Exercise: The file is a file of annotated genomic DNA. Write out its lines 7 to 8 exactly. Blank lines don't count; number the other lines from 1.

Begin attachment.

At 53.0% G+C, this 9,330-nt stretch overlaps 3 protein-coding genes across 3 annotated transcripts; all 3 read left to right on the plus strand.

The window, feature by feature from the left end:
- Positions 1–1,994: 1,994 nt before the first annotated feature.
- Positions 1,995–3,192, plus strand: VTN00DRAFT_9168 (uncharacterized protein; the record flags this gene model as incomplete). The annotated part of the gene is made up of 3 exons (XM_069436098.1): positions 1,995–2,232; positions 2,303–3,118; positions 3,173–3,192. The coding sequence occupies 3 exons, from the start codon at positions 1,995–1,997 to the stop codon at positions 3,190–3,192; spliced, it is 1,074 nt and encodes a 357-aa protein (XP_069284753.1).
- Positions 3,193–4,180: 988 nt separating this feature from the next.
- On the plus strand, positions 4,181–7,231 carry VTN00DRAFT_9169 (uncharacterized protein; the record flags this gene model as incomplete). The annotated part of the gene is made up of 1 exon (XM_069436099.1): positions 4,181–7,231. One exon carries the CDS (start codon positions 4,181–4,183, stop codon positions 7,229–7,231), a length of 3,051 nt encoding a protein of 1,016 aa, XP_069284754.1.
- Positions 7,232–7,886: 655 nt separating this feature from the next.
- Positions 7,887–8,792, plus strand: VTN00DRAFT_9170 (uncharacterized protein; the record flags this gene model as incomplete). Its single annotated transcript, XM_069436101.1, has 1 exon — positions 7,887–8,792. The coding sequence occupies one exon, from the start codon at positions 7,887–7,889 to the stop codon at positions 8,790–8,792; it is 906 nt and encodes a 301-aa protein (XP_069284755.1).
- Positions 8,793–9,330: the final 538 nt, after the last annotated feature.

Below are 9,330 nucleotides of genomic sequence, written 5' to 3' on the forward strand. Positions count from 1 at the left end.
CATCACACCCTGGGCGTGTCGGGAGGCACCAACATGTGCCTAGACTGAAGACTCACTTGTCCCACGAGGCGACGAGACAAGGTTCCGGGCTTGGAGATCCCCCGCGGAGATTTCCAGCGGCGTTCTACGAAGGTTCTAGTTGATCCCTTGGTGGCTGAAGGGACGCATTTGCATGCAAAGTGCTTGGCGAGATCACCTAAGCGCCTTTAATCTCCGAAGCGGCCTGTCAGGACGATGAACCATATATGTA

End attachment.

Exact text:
- Positions 7,232–7,886: 655 nt separating this feature from the next.
- Positions 7,887–8,792, plus strand: VTN00DRAFT_9170 (uncharacterized protein; the record flags this gene model as incomplete). Its single annotated transcript, XM_069436101.1, has 1 exon — positions 7,887–8,792. The coding sequence occupies one exon, from the start codon at positions 7,887–7,889 to the stop codon at positions 8,790–8,792; it is 906 nt and encodes a 301-aa protein (XP_069284755.1).